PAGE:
A mismatch between the tax amount paid and the actual payable amount results in an income tax refund. A refund is initiated if the amount paid exceeds the actual amount due. This can be done using Form 30.
Tax refunds are available under income tax and other direct tax legislation when the amount of tax paid by a person (or paid on his or her behalf) exceeds the amount on which he or she is legitimately taxable. Sections 237 through 245 of the Income Tax Act of 1961 take note of this.
The Income Tax (IT) refund is processed by the Income Tax authorities present at the Centralised Processing Centre (CPC) in Bengaluru. The refunds are handled after the assessee files his or her tax returns. The IT refund banker accepts orders for income tax refunds that are generated and sent by the IT authorities whenever any tax reimbursement arises during the processing of ITRs.
But the IT department will only be able to provide 0.5 percent interest on the refunds every month only if a few conditions are met.
- The ITR needs to be filed by the person on or before the due date arrives.
- The refund amount should be greater than 10% of the actual taxable amount.
For example, there are two taxpayers. Tom and Jerry have previously paid an advance tax of ₹5 lakhs each. Tom was liable for ₹4.80 lakhs in tax after filing his ITR and will receive a refund of ₹20,000. Jerry owed ₹4.50 lakhs in taxes and should be entitled to a refund of ₹50,000. Tom will receive his return, but without interest, according to the ITR department, because 10 percent of ₹4.8 lakh — ₹48,000 is more than the excess amount he paid (refund amount) i.e. ₹20,000.
Jerry, on the other hand, will receive a refund with the interest of 0.5 per cent every month starting April 15 because 10 percent of 4.5 lakhs — ₹45,000 is less than the refund amount i.e. ₹50,000. And as we know that the assessee is eligible for refund only when the refund amount is greater than 10 percent of the taxable amount.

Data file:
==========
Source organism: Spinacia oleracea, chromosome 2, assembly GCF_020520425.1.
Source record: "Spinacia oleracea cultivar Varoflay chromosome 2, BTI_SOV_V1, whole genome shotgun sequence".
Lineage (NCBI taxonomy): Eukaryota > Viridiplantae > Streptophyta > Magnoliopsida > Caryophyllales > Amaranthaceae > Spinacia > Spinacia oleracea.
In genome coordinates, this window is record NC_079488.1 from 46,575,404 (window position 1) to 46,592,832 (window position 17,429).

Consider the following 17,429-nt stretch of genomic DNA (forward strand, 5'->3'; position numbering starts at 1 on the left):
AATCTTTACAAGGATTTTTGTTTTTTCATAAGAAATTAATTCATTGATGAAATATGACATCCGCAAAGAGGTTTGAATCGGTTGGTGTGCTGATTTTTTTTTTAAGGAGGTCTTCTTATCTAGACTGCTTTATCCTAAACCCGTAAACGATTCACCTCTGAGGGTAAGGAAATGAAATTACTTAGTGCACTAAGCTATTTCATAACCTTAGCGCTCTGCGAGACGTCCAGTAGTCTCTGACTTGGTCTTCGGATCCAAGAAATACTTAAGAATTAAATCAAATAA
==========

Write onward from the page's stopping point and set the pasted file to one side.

Who is eligible for it?
- If the tax you paid in advance on the basis of self-assessment is greater than the tax you owe on a regular basis.
- If your TDS from salary, interest on securities or debentures, dividends, or other sources exceeds the tax payable on a regular assessment basis.
- If the tax levied on the basis of regular assessments is decreased as a result of an error in the assessment procedure is corrected.
- The same income is taxed both in India and in a foreign country (with which India has an agreement to avoid double taxation).
- If you have unreported investments that provide tax advantages and deductions.
- If you discover that the tax paid amount is negative after taking into account the taxes you’ve paid and the deductions you’re allowed.
If the refund payment is delayed, the Income Tax Department is liable to pay interest at a rate of 6 percent under Section 244A of the Income Tax Act. The interest on your refund will be calculated from the day the tax was paid to the date the refund was issued.
For example, if you seek a ₹10,000 refund for the 2017-18 fiscal year and receive it in March 2018, the interest on your refund will be calculated from April 2017 to March 2018.
Refunds are always welcome, but it’s preferable to avoid overpaying in the first place by calculating your estimated taxes more exactly. The closer your refund comes to zero, the more money you’ll have for the rest of the year.
Not everyone, however, agrees to this. Some taxpayers regard refunds as an alternative savings plan, anticipating a lump-sum payment.